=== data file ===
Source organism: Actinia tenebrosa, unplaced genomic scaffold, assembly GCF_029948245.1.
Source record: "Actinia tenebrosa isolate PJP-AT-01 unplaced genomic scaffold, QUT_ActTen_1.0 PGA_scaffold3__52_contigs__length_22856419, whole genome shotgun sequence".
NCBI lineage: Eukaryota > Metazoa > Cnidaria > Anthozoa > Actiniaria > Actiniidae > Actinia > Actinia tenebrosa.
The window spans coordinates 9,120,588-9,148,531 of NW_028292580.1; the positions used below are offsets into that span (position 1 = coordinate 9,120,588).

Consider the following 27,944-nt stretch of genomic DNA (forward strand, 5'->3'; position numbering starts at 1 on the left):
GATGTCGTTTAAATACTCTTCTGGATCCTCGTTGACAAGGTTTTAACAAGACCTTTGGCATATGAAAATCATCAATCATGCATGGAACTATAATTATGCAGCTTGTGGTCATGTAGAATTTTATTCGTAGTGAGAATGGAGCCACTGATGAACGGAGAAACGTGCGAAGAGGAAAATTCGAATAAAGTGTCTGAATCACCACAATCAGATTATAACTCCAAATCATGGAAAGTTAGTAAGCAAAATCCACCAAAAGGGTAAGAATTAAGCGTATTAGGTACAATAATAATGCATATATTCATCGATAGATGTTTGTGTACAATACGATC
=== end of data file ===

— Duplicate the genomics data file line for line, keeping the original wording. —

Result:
Source organism: Actinia tenebrosa, unplaced genomic scaffold, assembly GCF_029948245.1.
Source record: "Actinia tenebrosa isolate PJP-AT-01 unplaced genomic scaffold, QUT_ActTen_1.0 PGA_scaffold3__52_contigs__length_22856419, whole genome shotgun sequence".
NCBI lineage: Eukaryota > Metazoa > Cnidaria > Anthozoa > Actiniaria > Actiniidae > Actinia > Actinia tenebrosa.
The window spans coordinates 9,120,588-9,148,531 of NW_028292580.1; the positions used below are offsets into that span (position 1 = coordinate 9,120,588).

Consider the following 27,944-nt stretch of genomic DNA (forward strand, 5'->3'; position numbering starts at 1 on the left):
GATGTCGTTTAAATACTCTTCTGGATCCTCGTTGACAAGGTTTTAACAAGACCTTTGGCATATGAAAATCATCAATCATGCATGGAACTATAATTATGCAGCTTGTGGTCATGTAGAATTTTATTCGTAGTGAGAATGGAGCCACTGATGAACGGAGAAACGTGCGAAGAGGAAAATTCGAATAAAGTGTCTGAATCACCACAATCAGATTATAACTCCAAATCATGGAAAGTTAGTAAGCAAAATCCACCAAAAGGGTAAGAATTAAGCGTATTAGGTACAATAATAATGCATATATTCATCGATAGATGTTTGTGTACAATACGATC